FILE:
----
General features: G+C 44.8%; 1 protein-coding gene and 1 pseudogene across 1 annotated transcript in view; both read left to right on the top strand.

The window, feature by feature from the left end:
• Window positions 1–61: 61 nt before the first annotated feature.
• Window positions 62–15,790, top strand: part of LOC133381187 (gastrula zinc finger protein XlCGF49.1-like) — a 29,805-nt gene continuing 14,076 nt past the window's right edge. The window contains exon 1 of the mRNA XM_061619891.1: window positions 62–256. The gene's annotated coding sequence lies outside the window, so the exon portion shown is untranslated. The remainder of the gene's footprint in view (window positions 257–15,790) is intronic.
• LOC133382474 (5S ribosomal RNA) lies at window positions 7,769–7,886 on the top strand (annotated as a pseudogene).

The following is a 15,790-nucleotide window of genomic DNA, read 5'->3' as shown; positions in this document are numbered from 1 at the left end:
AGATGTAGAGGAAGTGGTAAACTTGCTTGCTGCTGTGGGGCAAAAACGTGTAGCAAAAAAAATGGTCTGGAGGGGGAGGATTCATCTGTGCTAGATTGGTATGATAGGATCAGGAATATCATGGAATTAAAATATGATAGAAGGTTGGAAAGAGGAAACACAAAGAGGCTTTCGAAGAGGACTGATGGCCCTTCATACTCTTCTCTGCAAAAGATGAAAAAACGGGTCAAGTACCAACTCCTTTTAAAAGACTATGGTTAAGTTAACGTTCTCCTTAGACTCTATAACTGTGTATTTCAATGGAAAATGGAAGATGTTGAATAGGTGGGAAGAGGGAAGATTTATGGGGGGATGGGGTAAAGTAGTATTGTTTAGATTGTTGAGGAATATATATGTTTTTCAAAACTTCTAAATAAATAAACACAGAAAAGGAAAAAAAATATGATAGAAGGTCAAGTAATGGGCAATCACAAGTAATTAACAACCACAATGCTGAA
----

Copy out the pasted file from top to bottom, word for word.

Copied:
General features: G+C 44.8%; 1 protein-coding gene and 1 pseudogene across 1 annotated transcript in view; both read left to right on the top strand.

The window, feature by feature from the left end:
• Window positions 1–61: 61 nt before the first annotated feature.
• Window positions 62–15,790, top strand: part of LOC133381187 (gastrula zinc finger protein XlCGF49.1-like) — a 29,805-nt gene continuing 14,076 nt past the window's right edge. The window contains exon 1 of the mRNA XM_061619891.1: window positions 62–256. The gene's annotated coding sequence lies outside the window, so the exon portion shown is untranslated. The remainder of the gene's footprint in view (window positions 257–15,790) is intronic.
• LOC133382474 (5S ribosomal RNA) lies at window positions 7,769–7,886 on the top strand (annotated as a pseudogene).

The following is a 15,790-nucleotide window of genomic DNA, read 5'->3' as shown; positions in this document are numbered from 1 at the left end:
AGATGTAGAGGAAGTGGTAAACTTGCTTGCTGCTGTGGGGCAAAAACGTGTAGCAAAAAAAATGGTCTGGAGGGGGAGGATTCATCTGTGCTAGATTGGTATGATAGGATCAGGAATATCATGGAATTAAAATATGATAGAAGGTTGGAAAGAGGAAACACAAAGAGGCTTTCGAAGAGGACTGATGGCCCTTCATACTCTTCTCTGCAAAAGATGAAAAAACGGGTCAAGTACCAACTCCTTTTAAAAGACTATGGTTAAGTTAACGTTCTCCTTAGACTCTATAACTGTGTATTTCAATGGAAAATGGAAGATGTTGAATAGGTGGGAAGAGGGAAGATTTATGGGGGGATGGGGTAAAGTAGTATTGTTTAGATTGTTGAGGAATATATATGTTTTTCAAAACTTCTAAATAAATAAACACAGAAAAGGAAAAAAAATATGATAGAAGGTCAAGTAATGGGCAATCACAAGTAATTAACAACCACAATGCTGAA